|Publication number||US4980426 A|
|Application number||US 07/419,063|
|Publication date||Dec 25, 1990|
|Filing date||Oct 10, 1989|
|Priority date||Oct 15, 1988|
|Also published as||DE3835203A1, EP0364796A2, EP0364796A3|
|Publication number||07419063, 419063, US 4980426 A, US 4980426A, US-A-4980426, US4980426 A, US4980426A|
|Inventors||Klaus Berg, Guther Weymans, Ulrich Grigo, Ludwig Bottenbruch|
|Original Assignee||Bayer Aktiengesellschaft|
|Export Citation||BiBTeX, EndNote, RefMan|
|Patent Citations (20), Referenced by (5), Classifications (10), Legal Events (4)|
|External Links: USPTO, USPTO Assignment, Espacenet|
This invention relates to halogen-free binary mixtures of two fully aromatic polycarbonates each having a disperse solubility of from 18 to 35 (J/ccm)1/2, in which both polycarbonates are of high molecular weight and each contains not more than 70 mol-% of bisphenol A.
The mixtures according to the invention are suitable for use as substrates for optical data stores by virtue of their low double refraction since such mixtures may be used for the production of moulded articles which have an exceptionally low double refraction in the tangential and the radial direction to the surface of the plate.
This invention thus also relates to the use of these mixtures for optical data stores and to the moulded parts prepared from the mixtures.
Binary mixtures prepared from various fully aromatic polycarbonates are known from the literature.
US-PS 3 855 277, for example, records flame resistant mixtures of a halogen-containing low molecular weight polycarbonate with an optionally structurally modified polycarbonate. Halogen-free polycarbonate mixtures are not described in the said document.
Mixtures of two fully aromatic polycarbonates characterised by outstanding flame resistance are known from US-PS 3 890 266. One of the components of the mixture is either pure bisphenol-A-polycarbonate or a halogen-containing co-condensate.
Polycarbonate mixtures having a halogen content of more than 5% by weight and characterised by good flame resistance are known from US-PS 4 140 730.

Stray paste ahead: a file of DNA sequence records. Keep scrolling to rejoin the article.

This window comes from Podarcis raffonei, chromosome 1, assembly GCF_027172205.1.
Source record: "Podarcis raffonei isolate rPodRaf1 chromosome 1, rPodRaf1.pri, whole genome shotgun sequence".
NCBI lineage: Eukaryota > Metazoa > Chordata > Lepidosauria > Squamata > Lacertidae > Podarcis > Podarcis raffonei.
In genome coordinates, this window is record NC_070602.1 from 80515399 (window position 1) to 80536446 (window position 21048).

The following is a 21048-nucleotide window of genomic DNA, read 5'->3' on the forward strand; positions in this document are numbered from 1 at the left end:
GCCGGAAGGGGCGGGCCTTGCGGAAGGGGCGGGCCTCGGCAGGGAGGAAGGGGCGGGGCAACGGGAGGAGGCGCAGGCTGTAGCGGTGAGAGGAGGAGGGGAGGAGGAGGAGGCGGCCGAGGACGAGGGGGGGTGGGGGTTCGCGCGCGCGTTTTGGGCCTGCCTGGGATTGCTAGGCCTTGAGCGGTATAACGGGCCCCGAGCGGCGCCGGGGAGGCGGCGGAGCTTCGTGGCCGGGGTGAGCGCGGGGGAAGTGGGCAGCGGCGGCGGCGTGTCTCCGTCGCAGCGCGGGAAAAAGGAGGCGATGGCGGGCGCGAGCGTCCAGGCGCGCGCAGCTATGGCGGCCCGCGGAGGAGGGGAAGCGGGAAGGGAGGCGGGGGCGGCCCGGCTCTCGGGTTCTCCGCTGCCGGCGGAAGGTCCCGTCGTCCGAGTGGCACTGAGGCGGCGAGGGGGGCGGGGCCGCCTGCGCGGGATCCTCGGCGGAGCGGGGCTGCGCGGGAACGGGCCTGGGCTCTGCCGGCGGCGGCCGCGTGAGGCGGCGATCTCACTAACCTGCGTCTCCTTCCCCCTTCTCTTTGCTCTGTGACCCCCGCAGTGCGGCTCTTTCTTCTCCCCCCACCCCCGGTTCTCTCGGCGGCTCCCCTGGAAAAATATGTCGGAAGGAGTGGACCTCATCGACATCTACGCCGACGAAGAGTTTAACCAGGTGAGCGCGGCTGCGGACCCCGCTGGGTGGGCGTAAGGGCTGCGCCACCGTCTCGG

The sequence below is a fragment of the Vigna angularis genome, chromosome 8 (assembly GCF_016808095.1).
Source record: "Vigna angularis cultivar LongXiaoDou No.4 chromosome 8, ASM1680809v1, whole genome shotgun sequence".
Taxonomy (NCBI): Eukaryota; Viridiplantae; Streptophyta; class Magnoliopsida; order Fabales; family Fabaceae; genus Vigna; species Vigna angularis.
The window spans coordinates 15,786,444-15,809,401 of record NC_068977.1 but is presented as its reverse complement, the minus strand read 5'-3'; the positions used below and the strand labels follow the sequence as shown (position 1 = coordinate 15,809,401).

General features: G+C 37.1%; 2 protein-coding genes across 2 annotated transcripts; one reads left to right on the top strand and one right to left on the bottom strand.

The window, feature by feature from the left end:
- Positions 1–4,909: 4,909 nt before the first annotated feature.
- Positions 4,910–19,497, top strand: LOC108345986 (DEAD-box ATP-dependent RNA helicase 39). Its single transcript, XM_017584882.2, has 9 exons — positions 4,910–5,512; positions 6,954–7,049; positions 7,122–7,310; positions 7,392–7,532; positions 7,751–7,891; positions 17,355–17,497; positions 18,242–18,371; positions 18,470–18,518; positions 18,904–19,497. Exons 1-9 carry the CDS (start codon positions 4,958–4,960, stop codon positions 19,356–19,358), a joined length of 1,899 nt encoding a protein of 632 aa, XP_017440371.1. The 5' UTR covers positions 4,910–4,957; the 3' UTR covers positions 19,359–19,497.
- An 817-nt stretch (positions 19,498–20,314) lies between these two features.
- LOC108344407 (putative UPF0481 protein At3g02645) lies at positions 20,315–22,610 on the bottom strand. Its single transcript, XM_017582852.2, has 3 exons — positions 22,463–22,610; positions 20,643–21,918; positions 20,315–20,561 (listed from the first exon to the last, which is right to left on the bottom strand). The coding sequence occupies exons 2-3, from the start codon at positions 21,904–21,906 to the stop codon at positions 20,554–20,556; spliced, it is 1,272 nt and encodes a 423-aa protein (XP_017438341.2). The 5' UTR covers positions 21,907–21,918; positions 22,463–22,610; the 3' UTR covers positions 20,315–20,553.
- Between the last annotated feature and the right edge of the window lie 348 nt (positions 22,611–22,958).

Mixtures of known polycarbonates with oligomeric polycarbonates containing certain end groups are known from US-PS 4 081 495. The oligomeric polycarbonates have a weight average molecular weight of from 1200 to 9000 g/mol.
Halogen-free polycarbonate mixtures in which at least one of the components contains at least 80 mol-% of bisphenol A are known from US-PS 4 186 154. These mixtures have good processing properties.
Polycarbonate mixtures with improved pressure sensitivity are described in US-PS 3 166 606. The resins described there are composed of from 10% to 90% by weight of a high molecular weight polycarbonate which has a reduced viscosity of more than 0.6% and from 90% to 10% by weight of a low molecular weight polycarbonate which has a reduced viscosity of at most 0.5. The said document particularly mentions mixtures containing bisphenol-A-polycarbonate and copolyesters but gives no indication of the optical properties of the mixtures.
Flame resistant polycarbonate mixtures containing from 30% to 1% by weight of a polycarbonate containing tetrabromo-bisphenol-A are disclosed in US-PS 3 334 154.
Glass fibre reinforced polycarbonate mixtures containing halogen-bis-phenol-ethylene are disclosed in DOS 2 709 389. These polycarbonate mixtures are said to be flame resistant and to have a high Izod notched impact strength.
JA 49-034 549 describes flame-resistant polycarbonate mixtures in which one component is bisphenol-A-polycarbonate and the second component is a halogen-containing poly-carbonate and a fatty acid salt of a metal from the second group of the Periodic System is added to the mixture.
Polycarbonate mixtures of a halogen-containing and a halogen-free polycarbonate are disclosed in DOS 2 602 179. These polycarbonate mixtures have good flow properties and are flame-resistant.
Polycarbonate mixtures of bisphenol-A-polycarbonate and 1,1-bis-(4-hydroxyphenyl)-cyclohexane polycarbonate suitable for blow moulding are disclosed in JA 49-053 942.
Resin compositions containing a polyester in addition to a bisphenol-A-polycarbonate and 1,1-bis-(4-hydroxy-phenyl)-cyclohexane-polycarbonate are described in JA 49-115 146. These resin compositions are impermeable to water vapour.
Polycarbonate mixtures composed of a known polycarbonate such as, for example, bisphenol-A-polycarbonate, glass balls, flakes or fibres and 2 to 15 recurrent units of a special oligomeric polycarbonate are disclosed in JA 60-004 550. Moulded products obtained from these mixtures are said to have surfaces to which inks and dyes adhere firmly.
Mixtures of bisphenol-A-polycarbonate with 1,1-bis-(4-hydroxyphenyl)-1-phenylethane disclosed in JA-60 008 356 are said to have mechanical properties which are superior to those of the individual polycarbonates.
Polycarbonate mixtures containing halogen-containing polycarbonates disclosed in US-PS 3 809 676 are flame-resistant and colour stable in the heat.
The use of the mixtures for optical purposes has been described in the Patent Specifications mentioned above.